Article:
5 tips to help unplug kids over the summer

Children using phone and tablets
Children using phone and tablets
Children using phone and tablets
Children using phone and tablets
Children using phone and tablets
Children using phone and tablets
Children using phone and tablets
Children using phone and tablets
Children using phone and tablets
Children using phone and tablets
Children using phone and tablets
Children using phone and tablets
Children using phone and tablets
Children using phone and tablets
Children using phone and tablets
Children using phone and tablets
Children using phone and tablets
Children using phone and tablets
Children using phone and tablets
Children using phone and tablets
Children using phone and tablets
Children using phone and tablets

5 tips to help unplug kids over the summer

by: Stacy Roman | .
Stripes Europe | .
published: June 16, 2016

Electronics and technology have essentially become an easy button for entertainment and communicating. I know I’m guilty. I could easily spend a day perusing Pinterest Boards and watching the latest cat-dressed-as-a-shark-riding-a-Roomba video on YouTube. I’m slightly ashamed to admit that my husband and I have sat on opposite couches and texted each other.

Recently, I did a completely non-scientific experiment on my 10-year old daughter. What would happen if I took away her electronics for two weeks? Granted, it was initially used as a form of punishment, but the results were pleasantly surprising. My moody, brooding tween was replaced by a friendlier, happier and more helpful version. I realized her amount of screen time was over the American Academy of Pediatrics recommendation of no more than two hours a day. It was a wake up call to start unplugging my kids. Here are five tips on how to do it.

1) Set up your household for success. Once you make the decision to cut the cords, try to remove or at least hide the temptation. I knew that my daughter would be tempted to play her Nintendo DS if I wasn’t looking, so I hid her device. Since she couldn’t see them, she wasn’t constantly reminded of what she thought she was missing.

2) Start slowly. This might not work for everyone, but I find that if you slowly start reducing screen time, it isn’t quite as noticeable and may be less of a shock on his or her system. Others may find it easier to go cold turkey; you’ll know what’s right for your family.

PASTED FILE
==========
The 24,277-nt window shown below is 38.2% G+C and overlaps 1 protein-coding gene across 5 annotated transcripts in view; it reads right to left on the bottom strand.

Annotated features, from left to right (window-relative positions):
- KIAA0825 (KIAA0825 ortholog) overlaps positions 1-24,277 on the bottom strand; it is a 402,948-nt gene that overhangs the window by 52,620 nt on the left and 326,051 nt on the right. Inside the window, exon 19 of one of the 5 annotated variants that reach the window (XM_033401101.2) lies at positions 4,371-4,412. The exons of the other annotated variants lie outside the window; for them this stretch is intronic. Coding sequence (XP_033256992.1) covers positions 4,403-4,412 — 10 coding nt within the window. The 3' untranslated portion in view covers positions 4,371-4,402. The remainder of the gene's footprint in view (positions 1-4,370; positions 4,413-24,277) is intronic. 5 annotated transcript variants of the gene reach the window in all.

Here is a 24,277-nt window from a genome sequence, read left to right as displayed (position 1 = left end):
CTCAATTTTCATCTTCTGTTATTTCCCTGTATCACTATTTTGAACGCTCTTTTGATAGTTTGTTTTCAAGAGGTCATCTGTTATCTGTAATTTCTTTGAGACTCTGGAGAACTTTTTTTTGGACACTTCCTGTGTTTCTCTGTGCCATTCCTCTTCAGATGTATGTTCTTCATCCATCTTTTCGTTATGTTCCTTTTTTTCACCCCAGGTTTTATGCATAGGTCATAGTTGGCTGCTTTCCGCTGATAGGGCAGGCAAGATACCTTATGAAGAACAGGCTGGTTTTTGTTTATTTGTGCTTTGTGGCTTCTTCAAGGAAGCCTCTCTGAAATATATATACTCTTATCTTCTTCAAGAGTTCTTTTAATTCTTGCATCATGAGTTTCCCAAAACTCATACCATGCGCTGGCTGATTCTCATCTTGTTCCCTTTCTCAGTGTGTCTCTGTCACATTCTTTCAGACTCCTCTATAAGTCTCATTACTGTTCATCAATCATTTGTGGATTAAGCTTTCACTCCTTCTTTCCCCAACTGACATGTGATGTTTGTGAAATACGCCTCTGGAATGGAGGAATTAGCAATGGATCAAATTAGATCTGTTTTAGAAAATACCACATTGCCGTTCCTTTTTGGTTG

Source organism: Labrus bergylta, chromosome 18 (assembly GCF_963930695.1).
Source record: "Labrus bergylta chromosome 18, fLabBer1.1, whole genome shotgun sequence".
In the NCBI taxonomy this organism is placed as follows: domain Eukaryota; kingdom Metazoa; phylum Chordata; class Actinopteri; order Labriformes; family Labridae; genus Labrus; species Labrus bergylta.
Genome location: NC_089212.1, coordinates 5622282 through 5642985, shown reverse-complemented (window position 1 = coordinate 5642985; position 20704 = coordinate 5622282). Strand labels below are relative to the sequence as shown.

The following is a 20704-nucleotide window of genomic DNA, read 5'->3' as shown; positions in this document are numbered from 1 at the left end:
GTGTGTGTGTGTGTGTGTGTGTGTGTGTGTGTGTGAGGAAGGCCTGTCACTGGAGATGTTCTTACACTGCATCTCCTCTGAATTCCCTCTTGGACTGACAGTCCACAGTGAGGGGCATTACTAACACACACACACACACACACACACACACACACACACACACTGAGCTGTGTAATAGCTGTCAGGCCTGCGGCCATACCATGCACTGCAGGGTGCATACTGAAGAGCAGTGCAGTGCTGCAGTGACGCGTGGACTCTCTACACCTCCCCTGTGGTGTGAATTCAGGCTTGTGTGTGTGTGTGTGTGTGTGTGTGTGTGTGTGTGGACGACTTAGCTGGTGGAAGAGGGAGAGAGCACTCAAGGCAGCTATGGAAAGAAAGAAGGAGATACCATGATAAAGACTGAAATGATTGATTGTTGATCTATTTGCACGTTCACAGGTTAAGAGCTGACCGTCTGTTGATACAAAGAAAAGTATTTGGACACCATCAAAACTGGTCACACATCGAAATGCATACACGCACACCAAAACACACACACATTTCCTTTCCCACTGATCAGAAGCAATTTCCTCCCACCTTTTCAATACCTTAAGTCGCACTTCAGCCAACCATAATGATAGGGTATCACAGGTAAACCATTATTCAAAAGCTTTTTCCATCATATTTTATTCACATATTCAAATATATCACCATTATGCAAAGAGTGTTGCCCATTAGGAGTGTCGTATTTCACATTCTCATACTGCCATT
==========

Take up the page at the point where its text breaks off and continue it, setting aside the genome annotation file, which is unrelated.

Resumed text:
3) Everyone on the same train. Be sure that all caregivers in the household are on the same page. Otherwise, the plan can go awry; if the kids realize that not everyone is on board, they’ll turn to the person that is most likely going to say yes.

4) Prepare for resistance. Let’s be honest—there will most likely be some serious pushback. Some kids may feel as though it’s the end of the world and can’t understand why you want to return to the primitive ages. Acknowledge that you know it’s going to be tough, but it’s important to experience life without a screen.

5) Practice what you preach. This is one of the toughest hurdles as a parent. It’s easy to tell your kids to unplug, but if they see you on your phone or iPad, then it kind of defeats the purpose. Unplug along with your kids. Sometimes it’s not possible because of jobs or family emergencies, but try when you can. Some of the best conversations I’ve had with my kids were in a room with the TV off and the phones put away.

The onslaught of technology and electronics can be daunting and seem like a never-ending battle with our kids.  By limiting their screen time (or removing it all together), they become more engaged with you and the world around them.
 

Tags: American, daughter, experience, family, house, iPad, moving, Pinterest, tips, unplug, electronics
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